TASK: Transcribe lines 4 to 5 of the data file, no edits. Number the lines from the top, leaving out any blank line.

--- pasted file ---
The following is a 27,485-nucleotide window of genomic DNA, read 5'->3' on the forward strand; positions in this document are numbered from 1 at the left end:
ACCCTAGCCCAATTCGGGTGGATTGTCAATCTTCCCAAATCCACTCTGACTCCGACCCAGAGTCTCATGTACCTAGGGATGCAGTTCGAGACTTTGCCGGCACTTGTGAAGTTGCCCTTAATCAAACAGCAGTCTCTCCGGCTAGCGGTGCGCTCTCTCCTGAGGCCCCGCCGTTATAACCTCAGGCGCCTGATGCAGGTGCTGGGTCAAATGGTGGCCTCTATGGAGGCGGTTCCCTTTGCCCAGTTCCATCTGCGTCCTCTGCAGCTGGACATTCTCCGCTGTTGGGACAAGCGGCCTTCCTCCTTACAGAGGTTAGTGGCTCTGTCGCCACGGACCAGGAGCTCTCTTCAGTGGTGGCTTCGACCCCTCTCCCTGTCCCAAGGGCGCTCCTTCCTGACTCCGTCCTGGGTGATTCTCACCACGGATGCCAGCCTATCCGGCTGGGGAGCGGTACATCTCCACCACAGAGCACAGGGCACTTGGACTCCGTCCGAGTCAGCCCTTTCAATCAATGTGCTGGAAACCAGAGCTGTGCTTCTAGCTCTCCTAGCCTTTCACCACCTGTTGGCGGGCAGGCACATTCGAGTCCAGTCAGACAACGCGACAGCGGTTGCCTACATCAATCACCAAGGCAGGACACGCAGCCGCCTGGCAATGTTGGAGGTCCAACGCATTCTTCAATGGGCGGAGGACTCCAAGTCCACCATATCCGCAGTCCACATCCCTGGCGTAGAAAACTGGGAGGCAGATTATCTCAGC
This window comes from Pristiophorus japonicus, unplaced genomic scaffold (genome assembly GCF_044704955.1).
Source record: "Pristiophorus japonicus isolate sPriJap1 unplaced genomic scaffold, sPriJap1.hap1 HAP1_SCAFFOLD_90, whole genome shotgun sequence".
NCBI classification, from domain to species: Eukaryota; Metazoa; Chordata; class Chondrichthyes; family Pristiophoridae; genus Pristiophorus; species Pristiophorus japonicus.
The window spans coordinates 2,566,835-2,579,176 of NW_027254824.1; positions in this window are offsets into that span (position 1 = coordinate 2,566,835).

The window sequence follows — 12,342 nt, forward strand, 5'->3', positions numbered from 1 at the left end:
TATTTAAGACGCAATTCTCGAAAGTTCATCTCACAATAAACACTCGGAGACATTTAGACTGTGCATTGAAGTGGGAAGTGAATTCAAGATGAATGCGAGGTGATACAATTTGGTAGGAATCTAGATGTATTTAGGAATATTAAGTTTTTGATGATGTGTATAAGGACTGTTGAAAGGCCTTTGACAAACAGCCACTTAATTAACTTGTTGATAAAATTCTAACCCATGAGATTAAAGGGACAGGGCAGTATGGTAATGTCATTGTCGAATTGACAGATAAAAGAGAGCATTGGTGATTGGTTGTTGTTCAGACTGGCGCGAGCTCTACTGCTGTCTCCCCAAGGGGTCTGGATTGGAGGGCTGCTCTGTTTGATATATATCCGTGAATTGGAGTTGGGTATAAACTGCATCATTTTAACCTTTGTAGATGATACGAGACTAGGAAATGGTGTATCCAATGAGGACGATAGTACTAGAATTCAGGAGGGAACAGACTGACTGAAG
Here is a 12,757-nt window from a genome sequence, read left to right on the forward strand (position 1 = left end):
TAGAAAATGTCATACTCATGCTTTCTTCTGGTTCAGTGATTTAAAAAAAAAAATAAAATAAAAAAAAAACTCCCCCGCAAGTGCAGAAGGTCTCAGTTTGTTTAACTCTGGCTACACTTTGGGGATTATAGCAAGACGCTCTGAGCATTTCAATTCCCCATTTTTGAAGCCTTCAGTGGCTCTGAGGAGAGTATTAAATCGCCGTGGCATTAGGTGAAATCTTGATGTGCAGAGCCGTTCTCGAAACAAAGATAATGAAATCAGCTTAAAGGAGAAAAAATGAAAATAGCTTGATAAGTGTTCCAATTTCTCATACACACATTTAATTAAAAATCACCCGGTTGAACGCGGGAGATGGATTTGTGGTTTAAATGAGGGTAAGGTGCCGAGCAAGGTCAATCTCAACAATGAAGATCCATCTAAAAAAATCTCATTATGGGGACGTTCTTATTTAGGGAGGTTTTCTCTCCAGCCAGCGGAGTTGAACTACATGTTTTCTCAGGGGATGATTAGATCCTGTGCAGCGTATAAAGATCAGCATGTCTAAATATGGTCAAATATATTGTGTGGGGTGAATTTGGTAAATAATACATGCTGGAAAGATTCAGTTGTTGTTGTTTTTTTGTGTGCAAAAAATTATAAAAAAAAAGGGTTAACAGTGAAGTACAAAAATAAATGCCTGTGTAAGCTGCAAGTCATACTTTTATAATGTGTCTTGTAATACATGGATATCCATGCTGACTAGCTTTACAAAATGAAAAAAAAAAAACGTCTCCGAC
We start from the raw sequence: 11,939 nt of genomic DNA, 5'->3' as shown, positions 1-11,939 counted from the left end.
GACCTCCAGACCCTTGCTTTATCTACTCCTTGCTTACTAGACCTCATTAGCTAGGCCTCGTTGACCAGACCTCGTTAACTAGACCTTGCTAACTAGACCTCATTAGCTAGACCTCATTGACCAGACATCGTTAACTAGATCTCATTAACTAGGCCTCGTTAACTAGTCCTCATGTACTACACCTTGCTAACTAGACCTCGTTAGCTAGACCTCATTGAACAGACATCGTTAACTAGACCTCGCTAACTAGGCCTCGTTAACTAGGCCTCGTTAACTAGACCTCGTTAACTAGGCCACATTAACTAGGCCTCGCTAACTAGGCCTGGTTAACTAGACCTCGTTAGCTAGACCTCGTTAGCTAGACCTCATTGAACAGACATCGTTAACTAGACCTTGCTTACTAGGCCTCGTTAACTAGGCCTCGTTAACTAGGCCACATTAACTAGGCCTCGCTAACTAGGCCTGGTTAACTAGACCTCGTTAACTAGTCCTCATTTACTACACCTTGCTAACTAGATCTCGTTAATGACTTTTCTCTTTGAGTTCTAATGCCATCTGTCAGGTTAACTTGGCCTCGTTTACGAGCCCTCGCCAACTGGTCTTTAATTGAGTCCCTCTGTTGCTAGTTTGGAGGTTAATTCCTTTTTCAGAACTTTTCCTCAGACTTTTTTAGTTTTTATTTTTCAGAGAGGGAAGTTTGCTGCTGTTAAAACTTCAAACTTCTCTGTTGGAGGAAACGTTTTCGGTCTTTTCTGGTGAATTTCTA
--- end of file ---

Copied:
Source record: "Pristiophorus japonicus isolate sPriJap1 unplaced genomic scaffold, sPriJap1.hap1 HAP1_SCAFFOLD_90, whole genome shotgun sequence".
NCBI classification, from domain to species: Eukaryota; Metazoa; Chordata; class Chondrichthyes; family Pristiophoridae; genus Pristiophorus; species Pristiophorus japonicus.